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Contests: Why should I enter them?

Discussion in 'Journalism topics only' started by Smallpotatoes, Dec 11, 2006.

  1. Smallpotatoes

    Smallpotatoes Well-Known Member

    Throughout my long career in this business, I've seen more than a few friends and collagues win awards in regional and company wide contests. I, meanwhile, have never had much success in them. In my company's contest, I've earned honorable mention a few times and a first place one (oddly enough in a news writing category), but I have yet to win anything in the regional press association contest that everyone in my company is encouraged to enter.
    Obviously, everyone who enters something feels that the work he has entered is exceptional and the work that does win awards is exceptional, but there's something a little frustrating about entering what other people have told you is exceptional work only to come up empty time after time.
    I know everyone says "You can't win if you don't enter," but the reality is whther you enter or not, you probably won't win, or at least I probably won't.
    If in all probability you won't win, what's the point of entering? Is there something to be gained from entering and not winning? Is there some value in doing it just for the sake of keeping yourself humble, in knowing that as good as you think your best work might be, when you hold it up against other people's best work, it isn't quite that good?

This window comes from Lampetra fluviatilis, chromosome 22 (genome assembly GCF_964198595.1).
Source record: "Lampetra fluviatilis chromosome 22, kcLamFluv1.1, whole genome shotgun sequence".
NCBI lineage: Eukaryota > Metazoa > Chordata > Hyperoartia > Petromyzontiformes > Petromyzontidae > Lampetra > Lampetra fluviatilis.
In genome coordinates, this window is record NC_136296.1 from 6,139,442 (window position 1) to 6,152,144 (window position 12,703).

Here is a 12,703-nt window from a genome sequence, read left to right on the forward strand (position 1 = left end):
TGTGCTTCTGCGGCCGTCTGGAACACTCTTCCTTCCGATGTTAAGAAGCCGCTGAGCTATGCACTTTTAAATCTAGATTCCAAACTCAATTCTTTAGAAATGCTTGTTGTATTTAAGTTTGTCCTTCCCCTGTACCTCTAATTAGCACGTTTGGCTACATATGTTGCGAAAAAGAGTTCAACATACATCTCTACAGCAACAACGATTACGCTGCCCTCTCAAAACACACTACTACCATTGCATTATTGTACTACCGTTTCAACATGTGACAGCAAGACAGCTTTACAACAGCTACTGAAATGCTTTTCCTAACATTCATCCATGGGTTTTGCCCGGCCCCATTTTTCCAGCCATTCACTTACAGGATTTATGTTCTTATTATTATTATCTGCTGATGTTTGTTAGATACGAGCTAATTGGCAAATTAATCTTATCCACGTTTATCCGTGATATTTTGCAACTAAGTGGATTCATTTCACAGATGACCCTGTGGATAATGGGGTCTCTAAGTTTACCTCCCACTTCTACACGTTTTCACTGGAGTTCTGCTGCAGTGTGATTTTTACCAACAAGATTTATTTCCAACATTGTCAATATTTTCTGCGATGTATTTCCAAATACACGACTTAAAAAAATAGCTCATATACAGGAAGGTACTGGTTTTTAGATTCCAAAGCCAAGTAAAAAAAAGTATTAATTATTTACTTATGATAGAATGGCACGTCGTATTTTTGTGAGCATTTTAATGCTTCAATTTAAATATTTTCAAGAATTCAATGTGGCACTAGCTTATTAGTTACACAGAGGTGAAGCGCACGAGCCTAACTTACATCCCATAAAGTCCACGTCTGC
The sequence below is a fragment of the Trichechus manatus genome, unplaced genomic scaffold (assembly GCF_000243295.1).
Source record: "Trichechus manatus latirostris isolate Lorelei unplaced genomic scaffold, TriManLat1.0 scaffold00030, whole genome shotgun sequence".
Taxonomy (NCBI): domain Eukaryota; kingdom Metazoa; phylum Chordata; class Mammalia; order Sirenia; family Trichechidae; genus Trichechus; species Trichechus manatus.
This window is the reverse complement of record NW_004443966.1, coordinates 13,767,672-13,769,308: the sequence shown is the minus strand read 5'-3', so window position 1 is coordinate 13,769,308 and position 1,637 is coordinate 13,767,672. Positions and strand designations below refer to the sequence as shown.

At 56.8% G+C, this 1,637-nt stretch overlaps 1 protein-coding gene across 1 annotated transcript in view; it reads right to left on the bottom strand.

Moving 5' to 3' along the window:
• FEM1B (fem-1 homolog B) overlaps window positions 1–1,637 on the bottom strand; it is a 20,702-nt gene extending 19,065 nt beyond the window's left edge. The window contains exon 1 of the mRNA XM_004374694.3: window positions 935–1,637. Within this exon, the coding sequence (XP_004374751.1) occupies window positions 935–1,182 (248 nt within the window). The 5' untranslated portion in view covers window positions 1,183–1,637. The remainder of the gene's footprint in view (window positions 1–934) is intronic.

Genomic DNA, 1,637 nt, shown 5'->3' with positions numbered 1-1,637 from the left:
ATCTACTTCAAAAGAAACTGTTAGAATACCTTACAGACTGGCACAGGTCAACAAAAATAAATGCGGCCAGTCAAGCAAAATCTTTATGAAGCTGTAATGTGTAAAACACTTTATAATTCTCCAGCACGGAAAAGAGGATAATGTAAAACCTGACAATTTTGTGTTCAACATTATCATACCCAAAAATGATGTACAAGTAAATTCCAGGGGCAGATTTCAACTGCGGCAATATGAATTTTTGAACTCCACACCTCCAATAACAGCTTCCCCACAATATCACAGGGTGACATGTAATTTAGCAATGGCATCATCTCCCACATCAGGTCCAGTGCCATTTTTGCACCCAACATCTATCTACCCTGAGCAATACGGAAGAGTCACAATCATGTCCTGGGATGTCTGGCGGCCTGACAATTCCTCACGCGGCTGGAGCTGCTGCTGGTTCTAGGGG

I've known so many people who have won awards, it almost seems like they're handed out like candy. Does it mean that I'm really not that good?
  2. Songbird

    Songbird Well-Known Member

    Not sure if anything is gained other than something to put on the resume. I found out I'm going to win something regionally in a few months. Funny, I won 1st place in the state last year and didn't even make top 3 this year, but this year I'll be top 3 regionally, maybe even 1st place. It's all a big steaming pile of you know what.
  3. Bob Slydell

    Bob Slydell Active Member

    Resume definitely.

    But some companies also dole out some cash for earning an award. So you got that going for you.

    But for the most part, it is a big steaming pile.
  4. kingcreole

    kingcreole Active Member

    Contests are utter crap. One year, the ASE at the paper I used to work at won first for column writing in our company contest while I was shutout, yet in the state contest, his same piece didn't win anything while I took second place. You figure it out.

    What's more, it always seems to me the people who do the least amount of work usually win. That's been my experience any way.
  5. Editors love them. That's why. I made an editor do a 180 on his opinion of me once by getting a first place in a contest. I wasn't any better the day after I won than I was the day before but he thought I was. So it was definitely worth the time to pull a few stories out of the file and tape them to a piece of paper.
    Contest judging is utterly subjective. I've won with stories that I thought were my second or third-best entry in a category and not gotten a thing for entries I thought at the time were so good that a Pulitzer Prize winner would weep with envy if he or she saw them. I've won in APSE national contests with stories that did not even get honorable mention in state contests. It's not worth spending a minute second-guessing your losses, but it's certainly worth submitting entries.